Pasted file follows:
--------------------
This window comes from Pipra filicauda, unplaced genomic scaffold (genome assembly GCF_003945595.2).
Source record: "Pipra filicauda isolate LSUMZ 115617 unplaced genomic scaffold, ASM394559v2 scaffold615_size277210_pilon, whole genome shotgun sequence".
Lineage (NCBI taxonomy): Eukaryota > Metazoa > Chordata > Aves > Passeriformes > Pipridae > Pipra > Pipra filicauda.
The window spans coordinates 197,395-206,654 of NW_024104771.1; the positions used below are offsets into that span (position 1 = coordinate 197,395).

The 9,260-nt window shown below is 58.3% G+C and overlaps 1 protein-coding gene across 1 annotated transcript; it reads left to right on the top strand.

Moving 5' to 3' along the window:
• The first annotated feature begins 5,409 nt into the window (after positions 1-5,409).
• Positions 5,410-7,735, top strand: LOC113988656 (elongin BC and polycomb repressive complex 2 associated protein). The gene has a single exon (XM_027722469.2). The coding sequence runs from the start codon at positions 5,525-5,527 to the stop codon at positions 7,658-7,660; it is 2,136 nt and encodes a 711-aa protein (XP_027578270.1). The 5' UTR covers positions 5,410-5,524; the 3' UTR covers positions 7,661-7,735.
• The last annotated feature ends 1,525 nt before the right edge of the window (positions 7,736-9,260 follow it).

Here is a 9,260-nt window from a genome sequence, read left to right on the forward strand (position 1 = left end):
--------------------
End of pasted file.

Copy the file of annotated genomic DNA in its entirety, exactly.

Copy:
This window comes from Pipra filicauda, unplaced genomic scaffold (genome assembly GCF_003945595.2).
Source record: "Pipra filicauda isolate LSUMZ 115617 unplaced genomic scaffold, ASM394559v2 scaffold615_size277210_pilon, whole genome shotgun sequence".
Lineage (NCBI taxonomy): Eukaryota > Metazoa > Chordata > Aves > Passeriformes > Pipridae > Pipra > Pipra filicauda.
The window spans coordinates 197,395-206,654 of NW_024104771.1; the positions used below are offsets into that span (position 1 = coordinate 197,395).

The 9,260-nt window shown below is 58.3% G+C and overlaps 1 protein-coding gene across 1 annotated transcript; it reads left to right on the top strand.

Moving 5' to 3' along the window:
• The first annotated feature begins 5,409 nt into the window (after positions 1-5,409).
• Positions 5,410-7,735, top strand: LOC113988656 (elongin BC and polycomb repressive complex 2 associated protein). The gene has a single exon (XM_027722469.2). The coding sequence runs from the start codon at positions 5,525-5,527 to the stop codon at positions 7,658-7,660; it is 2,136 nt and encodes a 711-aa protein (XP_027578270.1). The 5' UTR covers positions 5,410-5,524; the 3' UTR covers positions 7,661-7,735.
• The last annotated feature ends 1,525 nt before the right edge of the window (positions 7,736-9,260 follow it).

Here is a 9,260-nt window from a genome sequence, read left to right on the forward strand (position 1 = left end):